Sir H. Moncreiff’s Life of Dr. J. Erskine.
 In Scotland it is usual to term the law-agent or man of business of any person his “doer.”
 And yet, even as we write, weepers seem to be passing into reminiscence.
 This expression was adopted apparently in ridicule of the French applying the word “Madame” to a cow.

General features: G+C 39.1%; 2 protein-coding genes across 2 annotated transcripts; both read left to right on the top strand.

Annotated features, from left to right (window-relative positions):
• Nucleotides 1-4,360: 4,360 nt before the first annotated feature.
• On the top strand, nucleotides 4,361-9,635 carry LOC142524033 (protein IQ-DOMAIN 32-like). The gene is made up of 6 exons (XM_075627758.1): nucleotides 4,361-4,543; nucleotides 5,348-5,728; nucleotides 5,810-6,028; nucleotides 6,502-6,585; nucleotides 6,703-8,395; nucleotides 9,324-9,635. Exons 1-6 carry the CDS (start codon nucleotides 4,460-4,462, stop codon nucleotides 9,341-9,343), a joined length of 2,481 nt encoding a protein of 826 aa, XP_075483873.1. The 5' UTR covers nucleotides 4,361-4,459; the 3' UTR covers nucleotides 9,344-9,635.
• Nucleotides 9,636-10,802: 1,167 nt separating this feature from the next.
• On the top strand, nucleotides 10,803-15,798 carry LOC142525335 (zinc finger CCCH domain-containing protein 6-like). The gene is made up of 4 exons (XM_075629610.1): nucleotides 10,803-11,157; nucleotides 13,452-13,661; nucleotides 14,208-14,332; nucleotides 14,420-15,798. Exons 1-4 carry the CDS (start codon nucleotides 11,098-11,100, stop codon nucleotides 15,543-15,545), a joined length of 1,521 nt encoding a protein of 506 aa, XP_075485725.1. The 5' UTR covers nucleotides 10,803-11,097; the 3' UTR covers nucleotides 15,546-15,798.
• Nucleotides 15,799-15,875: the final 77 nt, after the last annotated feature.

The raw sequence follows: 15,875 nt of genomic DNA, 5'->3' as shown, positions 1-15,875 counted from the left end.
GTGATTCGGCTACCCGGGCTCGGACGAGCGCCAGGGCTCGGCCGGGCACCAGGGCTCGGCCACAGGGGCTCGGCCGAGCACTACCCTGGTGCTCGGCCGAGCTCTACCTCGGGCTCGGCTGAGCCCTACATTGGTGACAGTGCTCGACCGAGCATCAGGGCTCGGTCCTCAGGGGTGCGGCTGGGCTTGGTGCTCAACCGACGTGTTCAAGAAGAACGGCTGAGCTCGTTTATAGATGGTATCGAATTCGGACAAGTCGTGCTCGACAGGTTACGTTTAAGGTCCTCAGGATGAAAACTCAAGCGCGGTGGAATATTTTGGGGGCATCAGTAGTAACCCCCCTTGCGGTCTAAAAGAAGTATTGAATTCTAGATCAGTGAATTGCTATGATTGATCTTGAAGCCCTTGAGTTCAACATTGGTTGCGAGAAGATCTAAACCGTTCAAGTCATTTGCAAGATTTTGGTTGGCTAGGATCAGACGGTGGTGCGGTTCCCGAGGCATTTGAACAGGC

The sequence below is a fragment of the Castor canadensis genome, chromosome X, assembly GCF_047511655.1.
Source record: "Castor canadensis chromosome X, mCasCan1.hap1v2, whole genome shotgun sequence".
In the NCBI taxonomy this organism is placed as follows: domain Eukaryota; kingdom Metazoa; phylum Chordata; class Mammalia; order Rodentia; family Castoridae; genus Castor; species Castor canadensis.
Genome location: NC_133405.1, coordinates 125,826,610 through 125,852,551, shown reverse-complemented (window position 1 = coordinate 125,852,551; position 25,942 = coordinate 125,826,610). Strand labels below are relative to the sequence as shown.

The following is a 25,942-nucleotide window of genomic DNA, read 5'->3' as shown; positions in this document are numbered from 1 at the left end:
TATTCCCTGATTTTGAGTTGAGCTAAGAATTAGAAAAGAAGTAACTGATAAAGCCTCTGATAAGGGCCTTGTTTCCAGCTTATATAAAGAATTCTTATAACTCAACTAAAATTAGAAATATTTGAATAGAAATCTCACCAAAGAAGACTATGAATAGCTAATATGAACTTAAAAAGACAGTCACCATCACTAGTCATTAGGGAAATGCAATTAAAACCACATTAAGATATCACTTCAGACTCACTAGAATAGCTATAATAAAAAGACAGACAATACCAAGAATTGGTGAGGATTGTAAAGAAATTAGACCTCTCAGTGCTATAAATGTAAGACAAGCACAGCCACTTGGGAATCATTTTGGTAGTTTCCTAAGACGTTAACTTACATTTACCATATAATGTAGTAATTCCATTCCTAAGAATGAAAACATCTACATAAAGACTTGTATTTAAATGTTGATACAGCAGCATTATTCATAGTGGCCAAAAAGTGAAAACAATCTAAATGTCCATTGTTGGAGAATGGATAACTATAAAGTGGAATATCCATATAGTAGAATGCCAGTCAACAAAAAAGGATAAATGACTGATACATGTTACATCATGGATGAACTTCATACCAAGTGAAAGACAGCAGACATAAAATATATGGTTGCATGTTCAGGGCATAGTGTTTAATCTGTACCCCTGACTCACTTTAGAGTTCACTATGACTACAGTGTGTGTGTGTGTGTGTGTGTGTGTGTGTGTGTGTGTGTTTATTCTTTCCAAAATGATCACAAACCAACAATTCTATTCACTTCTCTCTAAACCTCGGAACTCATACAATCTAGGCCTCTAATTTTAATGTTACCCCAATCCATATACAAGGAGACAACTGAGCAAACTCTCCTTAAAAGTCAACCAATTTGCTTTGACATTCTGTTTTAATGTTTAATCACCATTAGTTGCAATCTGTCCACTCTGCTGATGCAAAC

I am very anxious to bear in mind throughout these Reminiscences, and to keep in view the same feeling for my readers—viz. that such details regarding the changes which many living have themselves noticed as taking place in our customs and habits of society in Scotland, should always suggest the question to the thoughtful and serious mind, Are the changes which have been observed for good? Is the world a better world than that which we can remember? On some important points changes have been noticed in the upper classes of Scottish society, which unquestionably are improvements. For example, the greater attention paid to observance of Sunday, and to attendance upon public worship,—the partial disappearance of profane swearing and of excess in drinking. But then the painful questions arise, Are such beneficial changes general through the whole body of our countrymen? may not the vices and follies of one grade of society have found a refuge in those that are of a lower class? may not new faults have taken their place where older faults have been abandoned? Of this we are quite sure—no lover of his country can fail to entertain the anxious wish, that the change we noticed in regard to drinking and swearing were universal, and that we had some evidence of its being extended through all classes of society. We ought certainly to feel grateful when we reflect that, in many instances which we have noticed, the ways and customs of society are much improved in common sense, in decency, in delicacy, and refinement. There are certain modes of life, certain expressions, eccentricity of conduct, coarseness of speech, books, and plays, which were in vogue amongst us, even fifty or sixty years ago, which would not be tolerated in society at the present time. We cannot illustrate this in a more satisfactory manner than by reference to the acknowledgment of a very interesting and charming old lady, who died so lately as 1823. In 1821, Mrs. Keith of Ravelstone, grandaunt of Sir Walter Scott, thus writes in returning to him the work of a female novelist which she had borrowed from him out of curiosity, and to remind her of “auld lang syne:”—“Is it not a very odd thing that I, an old woman of eighty and upwards, sitting alone, feel myself ashamed to read a book which, sixty years ago, I have heard read aloud for the amusement of large circles, consisting of the first and most creditable society in London?” There can be no doubt that at the time referred to